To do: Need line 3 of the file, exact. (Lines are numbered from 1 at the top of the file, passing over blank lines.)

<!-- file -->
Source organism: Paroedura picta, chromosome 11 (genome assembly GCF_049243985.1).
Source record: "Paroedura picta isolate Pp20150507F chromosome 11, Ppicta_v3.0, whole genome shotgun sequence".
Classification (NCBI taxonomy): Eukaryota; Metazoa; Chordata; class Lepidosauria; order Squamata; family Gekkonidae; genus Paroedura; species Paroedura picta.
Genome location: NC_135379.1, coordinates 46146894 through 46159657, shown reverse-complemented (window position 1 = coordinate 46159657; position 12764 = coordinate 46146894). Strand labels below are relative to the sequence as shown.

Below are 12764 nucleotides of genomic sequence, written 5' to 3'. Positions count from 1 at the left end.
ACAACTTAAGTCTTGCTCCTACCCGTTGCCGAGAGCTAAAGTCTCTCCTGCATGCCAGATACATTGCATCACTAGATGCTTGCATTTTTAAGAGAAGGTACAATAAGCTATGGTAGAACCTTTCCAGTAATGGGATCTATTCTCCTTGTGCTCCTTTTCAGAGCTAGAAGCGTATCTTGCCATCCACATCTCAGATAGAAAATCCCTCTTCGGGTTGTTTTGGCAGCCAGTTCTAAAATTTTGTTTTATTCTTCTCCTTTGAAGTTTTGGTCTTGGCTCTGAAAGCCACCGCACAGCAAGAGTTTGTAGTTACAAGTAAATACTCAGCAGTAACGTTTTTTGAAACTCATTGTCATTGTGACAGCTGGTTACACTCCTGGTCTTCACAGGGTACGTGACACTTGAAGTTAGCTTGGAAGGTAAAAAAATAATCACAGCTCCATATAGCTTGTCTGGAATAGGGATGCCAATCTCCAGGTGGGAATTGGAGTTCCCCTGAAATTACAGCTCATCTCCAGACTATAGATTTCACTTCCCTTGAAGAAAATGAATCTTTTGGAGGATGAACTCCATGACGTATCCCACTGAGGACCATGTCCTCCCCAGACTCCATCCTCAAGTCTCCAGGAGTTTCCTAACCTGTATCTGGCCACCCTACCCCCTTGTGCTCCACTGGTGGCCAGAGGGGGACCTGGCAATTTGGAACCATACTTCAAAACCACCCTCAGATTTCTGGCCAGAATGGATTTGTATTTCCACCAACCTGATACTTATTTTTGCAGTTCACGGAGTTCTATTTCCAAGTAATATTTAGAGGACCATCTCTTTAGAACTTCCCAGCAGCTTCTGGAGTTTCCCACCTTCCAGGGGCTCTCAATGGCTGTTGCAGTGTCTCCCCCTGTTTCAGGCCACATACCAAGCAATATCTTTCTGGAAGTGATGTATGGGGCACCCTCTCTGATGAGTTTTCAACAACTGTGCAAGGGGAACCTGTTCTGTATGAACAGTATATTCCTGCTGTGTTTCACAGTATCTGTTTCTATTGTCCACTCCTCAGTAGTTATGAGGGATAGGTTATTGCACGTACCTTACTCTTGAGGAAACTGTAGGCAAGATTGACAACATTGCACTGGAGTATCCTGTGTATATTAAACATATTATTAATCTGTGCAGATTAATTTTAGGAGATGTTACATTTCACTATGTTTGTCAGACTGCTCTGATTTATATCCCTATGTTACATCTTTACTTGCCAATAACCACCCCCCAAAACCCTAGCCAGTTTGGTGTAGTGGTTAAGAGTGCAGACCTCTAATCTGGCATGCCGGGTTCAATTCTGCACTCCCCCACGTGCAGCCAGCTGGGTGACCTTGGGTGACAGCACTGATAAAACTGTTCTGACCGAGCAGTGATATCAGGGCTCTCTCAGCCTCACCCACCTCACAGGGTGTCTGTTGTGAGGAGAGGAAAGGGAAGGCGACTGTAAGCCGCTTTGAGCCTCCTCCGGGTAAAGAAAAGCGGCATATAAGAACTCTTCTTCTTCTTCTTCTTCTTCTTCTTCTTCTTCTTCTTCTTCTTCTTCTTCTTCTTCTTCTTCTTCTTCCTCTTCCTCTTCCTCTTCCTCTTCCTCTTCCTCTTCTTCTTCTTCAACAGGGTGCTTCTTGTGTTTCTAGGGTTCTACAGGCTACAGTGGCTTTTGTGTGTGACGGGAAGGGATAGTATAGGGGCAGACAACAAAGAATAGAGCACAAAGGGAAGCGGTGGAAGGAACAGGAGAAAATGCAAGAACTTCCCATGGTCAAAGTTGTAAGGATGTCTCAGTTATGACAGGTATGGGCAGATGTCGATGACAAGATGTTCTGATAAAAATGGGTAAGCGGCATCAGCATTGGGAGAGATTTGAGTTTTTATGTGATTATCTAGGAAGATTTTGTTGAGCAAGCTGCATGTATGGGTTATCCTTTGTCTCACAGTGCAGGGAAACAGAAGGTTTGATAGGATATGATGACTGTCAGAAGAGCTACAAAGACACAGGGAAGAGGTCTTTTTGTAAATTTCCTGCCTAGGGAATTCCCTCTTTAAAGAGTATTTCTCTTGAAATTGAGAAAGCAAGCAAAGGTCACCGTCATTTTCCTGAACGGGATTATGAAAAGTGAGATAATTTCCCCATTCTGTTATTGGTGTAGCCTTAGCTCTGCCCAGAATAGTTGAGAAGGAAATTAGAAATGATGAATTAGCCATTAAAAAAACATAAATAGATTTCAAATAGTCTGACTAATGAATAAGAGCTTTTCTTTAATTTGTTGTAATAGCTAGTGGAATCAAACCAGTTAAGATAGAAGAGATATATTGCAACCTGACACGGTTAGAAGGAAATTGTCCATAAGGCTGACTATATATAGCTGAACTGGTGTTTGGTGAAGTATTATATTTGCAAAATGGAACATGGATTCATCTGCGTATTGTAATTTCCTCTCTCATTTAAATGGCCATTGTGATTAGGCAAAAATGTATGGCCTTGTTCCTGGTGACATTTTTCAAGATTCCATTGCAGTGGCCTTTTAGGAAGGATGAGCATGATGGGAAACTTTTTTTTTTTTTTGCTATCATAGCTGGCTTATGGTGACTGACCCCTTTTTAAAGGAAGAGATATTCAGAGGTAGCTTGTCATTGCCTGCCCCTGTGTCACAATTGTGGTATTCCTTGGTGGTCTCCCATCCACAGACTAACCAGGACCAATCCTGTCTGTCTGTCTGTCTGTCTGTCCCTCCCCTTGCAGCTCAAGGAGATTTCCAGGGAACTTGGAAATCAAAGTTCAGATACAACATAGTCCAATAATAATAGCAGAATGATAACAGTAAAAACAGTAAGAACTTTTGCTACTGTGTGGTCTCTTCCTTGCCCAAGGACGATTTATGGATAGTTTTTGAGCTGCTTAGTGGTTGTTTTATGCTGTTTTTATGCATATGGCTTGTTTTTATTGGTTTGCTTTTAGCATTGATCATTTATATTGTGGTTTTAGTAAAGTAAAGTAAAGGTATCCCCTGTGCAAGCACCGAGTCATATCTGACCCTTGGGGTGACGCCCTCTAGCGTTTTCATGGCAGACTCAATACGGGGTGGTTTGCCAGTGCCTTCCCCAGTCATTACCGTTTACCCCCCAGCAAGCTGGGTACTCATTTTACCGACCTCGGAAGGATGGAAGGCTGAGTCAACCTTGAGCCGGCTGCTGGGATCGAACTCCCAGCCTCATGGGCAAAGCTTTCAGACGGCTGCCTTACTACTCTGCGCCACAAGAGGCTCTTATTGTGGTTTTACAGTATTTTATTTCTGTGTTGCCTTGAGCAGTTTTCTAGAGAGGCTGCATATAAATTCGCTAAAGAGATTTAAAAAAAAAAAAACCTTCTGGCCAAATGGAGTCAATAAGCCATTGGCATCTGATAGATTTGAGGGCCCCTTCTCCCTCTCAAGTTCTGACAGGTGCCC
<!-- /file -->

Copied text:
Classification (NCBI taxonomy): Eukaryota; Metazoa; Chordata; class Lepidosauria; order Squamata; family Gekkonidae; genus Paroedura; species Paroedura picta.